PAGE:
Travel: Bavarian king's castle town a site for modern fairy tale vacations
Nestled on a rocky crag over-looking the Bavarian towns of Schwangau and Füssen, the Neuschwanstein castle is the most famous of those built by the "Fairy Tale King," King Ludwig II of Bavaria. He dedicated this castle to German composer Richard Wagner.

STUTTGART, Germany -- Fairy tales, legends, kings and queens evoke images of picturesque castles and a romantic period of life long ago.

However, not all romantic fairytales are just legends, demonstrated by Bavaria's AllgAfA$u region.

Located on the Romantic Road, which leads from WAfA1/4rzburg to FAfA1/4ssen, the region provides a Bavarian winter getaway reminiscent of times gone by.

No German vacation is complete without a castle, and this area has two: Hohenschwangau and Neuschwanstein, which stand guard over lake-studded Schwangau and FAfA1/4ssen areas.

The Schwangau region and both castles are made famous by the legendary "Fairy Tale King" Ludwig II.

King Ludwig II was mainly interested in art, not politics, as reflected by his castle today. He designed and built three castles: Linderhof, Herrenchiemsee, and the most famous, Neuschwanstein.

Ludwig II shied away from both public and political appearances, and spent most of his time escaping in dreamy legends and romanticized operas. Visitors can still see his mystical view of the world at castle Neuschwanstein, where Ludwig II only lived for six weeks before he died. He dedicated this castle to Richard Wagner, a German composer, conductor and stage director and one of his closest friends.

Fourteen of the castle's rooms are open to the public, including the sacral throne hall (Thronsaal), inspired by Byzantine churches, which features an enormous chandelier, symbolizing a Byzantine crown. The hall stands for Ludwig's concept of sovereignty; he believed he was the mediator between God and the world.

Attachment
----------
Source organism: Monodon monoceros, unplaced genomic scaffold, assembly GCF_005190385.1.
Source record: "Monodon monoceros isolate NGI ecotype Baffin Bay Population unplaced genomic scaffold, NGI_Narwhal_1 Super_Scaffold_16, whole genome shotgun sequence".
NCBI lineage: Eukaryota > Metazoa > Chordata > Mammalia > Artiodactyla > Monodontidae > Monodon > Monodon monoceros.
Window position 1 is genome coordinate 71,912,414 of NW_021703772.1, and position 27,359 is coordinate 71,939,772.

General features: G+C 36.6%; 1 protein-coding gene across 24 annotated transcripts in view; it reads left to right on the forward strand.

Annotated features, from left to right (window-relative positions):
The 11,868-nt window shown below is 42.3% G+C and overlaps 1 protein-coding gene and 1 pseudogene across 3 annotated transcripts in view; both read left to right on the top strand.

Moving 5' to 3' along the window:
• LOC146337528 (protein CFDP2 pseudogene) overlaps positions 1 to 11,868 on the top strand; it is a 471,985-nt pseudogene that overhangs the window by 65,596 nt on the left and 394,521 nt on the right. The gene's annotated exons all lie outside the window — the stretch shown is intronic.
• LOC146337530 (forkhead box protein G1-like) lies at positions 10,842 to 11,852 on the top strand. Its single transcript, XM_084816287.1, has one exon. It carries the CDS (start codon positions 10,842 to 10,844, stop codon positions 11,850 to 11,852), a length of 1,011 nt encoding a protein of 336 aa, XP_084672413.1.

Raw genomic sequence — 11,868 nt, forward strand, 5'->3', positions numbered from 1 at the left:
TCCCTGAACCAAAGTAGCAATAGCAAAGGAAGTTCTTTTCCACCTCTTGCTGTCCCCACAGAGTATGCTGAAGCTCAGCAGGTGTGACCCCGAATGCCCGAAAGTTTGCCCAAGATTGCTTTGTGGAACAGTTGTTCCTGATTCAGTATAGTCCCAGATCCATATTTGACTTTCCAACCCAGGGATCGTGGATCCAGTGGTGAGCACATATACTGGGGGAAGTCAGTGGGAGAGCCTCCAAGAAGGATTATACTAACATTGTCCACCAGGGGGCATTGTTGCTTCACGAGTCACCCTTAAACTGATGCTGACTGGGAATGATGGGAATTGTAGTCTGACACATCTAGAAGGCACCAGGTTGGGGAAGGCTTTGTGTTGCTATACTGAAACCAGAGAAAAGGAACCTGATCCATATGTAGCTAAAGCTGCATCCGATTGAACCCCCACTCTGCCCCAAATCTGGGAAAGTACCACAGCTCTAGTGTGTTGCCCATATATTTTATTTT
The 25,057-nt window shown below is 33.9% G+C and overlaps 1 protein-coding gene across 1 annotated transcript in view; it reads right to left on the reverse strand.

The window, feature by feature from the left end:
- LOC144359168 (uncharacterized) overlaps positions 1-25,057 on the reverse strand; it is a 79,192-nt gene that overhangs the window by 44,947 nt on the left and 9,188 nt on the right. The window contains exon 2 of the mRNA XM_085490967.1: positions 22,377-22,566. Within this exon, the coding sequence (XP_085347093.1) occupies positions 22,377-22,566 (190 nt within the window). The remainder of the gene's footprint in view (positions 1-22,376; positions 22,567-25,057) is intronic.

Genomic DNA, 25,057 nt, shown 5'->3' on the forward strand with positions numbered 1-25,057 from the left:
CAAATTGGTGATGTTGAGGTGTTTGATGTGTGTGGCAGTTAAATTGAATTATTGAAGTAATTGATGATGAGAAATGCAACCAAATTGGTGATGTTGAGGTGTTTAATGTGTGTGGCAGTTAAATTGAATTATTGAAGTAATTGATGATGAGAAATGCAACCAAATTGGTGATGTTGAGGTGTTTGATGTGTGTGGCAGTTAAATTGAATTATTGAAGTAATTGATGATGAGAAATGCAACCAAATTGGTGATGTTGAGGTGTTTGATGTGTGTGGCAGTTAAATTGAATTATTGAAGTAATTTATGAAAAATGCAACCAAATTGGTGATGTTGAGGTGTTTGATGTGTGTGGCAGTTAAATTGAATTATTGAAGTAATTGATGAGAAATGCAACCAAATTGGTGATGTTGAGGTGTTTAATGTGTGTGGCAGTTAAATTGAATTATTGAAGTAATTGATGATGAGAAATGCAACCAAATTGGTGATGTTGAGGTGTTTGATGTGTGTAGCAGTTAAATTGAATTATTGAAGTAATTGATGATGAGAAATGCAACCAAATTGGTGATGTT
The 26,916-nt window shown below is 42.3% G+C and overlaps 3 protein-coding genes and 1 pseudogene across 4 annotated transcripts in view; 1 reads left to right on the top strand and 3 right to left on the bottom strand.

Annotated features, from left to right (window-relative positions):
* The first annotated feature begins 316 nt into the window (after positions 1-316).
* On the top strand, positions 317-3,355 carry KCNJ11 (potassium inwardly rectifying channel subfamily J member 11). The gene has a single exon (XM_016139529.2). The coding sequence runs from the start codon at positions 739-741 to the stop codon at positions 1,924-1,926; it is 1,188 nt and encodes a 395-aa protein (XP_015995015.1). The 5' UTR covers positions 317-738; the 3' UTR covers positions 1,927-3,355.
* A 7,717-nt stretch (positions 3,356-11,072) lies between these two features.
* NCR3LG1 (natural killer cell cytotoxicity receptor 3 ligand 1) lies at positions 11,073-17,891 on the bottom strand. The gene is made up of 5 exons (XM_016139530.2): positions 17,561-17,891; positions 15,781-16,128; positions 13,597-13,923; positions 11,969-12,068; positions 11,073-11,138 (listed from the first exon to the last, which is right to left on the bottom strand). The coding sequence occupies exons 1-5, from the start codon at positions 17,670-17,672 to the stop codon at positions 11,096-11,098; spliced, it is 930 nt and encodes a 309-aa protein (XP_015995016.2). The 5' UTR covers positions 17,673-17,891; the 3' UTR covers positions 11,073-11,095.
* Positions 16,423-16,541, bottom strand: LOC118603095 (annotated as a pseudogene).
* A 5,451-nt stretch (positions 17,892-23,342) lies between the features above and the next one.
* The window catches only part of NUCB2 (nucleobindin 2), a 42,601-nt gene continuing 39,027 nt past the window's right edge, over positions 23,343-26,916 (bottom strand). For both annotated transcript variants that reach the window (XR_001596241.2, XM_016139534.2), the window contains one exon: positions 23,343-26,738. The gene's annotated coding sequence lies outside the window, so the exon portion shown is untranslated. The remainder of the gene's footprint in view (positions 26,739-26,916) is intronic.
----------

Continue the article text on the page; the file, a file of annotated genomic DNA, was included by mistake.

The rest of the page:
The castle also has an indoor grotto - an artificial stalactite cave - built by a stage designer. Another highlight is the Singer's Hall (SAfA$ngersaal), which pays homage to the mystical world of knights, and still hosts concerts, due to the excellent acoustics.

The walls at castle Neuschwanstein are painted with scenes of the medieval Nibelungen and Lohengrin legends in Wagner's operas.

Another significant symbol in both the Lohengrin legend and in Neuschwanstein is the swan, shown on all decorations, sheets, paintings and furniture.

"Since the Middle Ages, the swan was the official symbol for the Schwangau (Swangau) region," explained a tour guide at the Hohenschwangau castle. "The swan is also represented in the coat of arms of King Ludwig II as the sovereign of Schwangau."

Soon after the king's mysterious death in the Starnberg Lake in 1886, along with his psychiatrist, Dr. Bernhard von Gudden, Neuschwanstein opened its doors for the public. However, according to locals, it was the king's last will to tear down the castle after his death to avoid letting the public enter his private hideaway.

Fortunately for us, his last will was never enacted. According to statistics provided by the tourist information Schwangau, about 1.3 million people visit Neuschwanstein every year.

For visitors to the area, the castle itself is never really out of sight.

Both Neuschwanstein and Hohenschwangau are visible from every pool at the local spa area, as well.

The KAfAPnigliche Kristall Therme in Schwangau offers various saunas, steam baths, a Turkish Hamam, mineral water pools, a saline pool and whirlpools.

For an exclusive view of the Neuschwanstein castle, visitors can reserve a room at the Hotel Maximilian in Schwangau-Waltenhofen.

The hotel is also an exclusive wellness option. This family-friendly and traditional Bavarian hotel offers special winter packages.

Vacationers can also see the fairy tale castle from the seat of a horse-drawn sleigh. Group sleigh rides, including a visit to the feeding area for wild animals, are available, as well as a romantic torch ride in the evening. Costs vary between Ac'A!10-55.

A visit to this fairy tale kingdom is not complete without visiting the medieval town of FAfA1/4ssen, just four kilometers outside of Schwangau. Timbered houses, old alleys and the Hohe Schloss make up this picturesque Bavarian town.

While the area is no longer a home for kings, it still offers visitors the royal treatment.

The area's history, scenery and unique culture were that important during King Ludwig II's time did not die with him. Today, visitors can take in the same atmosphere while making memories of their own.

For more information, visit www.schwangau.de. Sleigh rides can be booked by calling 08362-8094.

Page last updated Fri July 22nd, 2011 at 12:16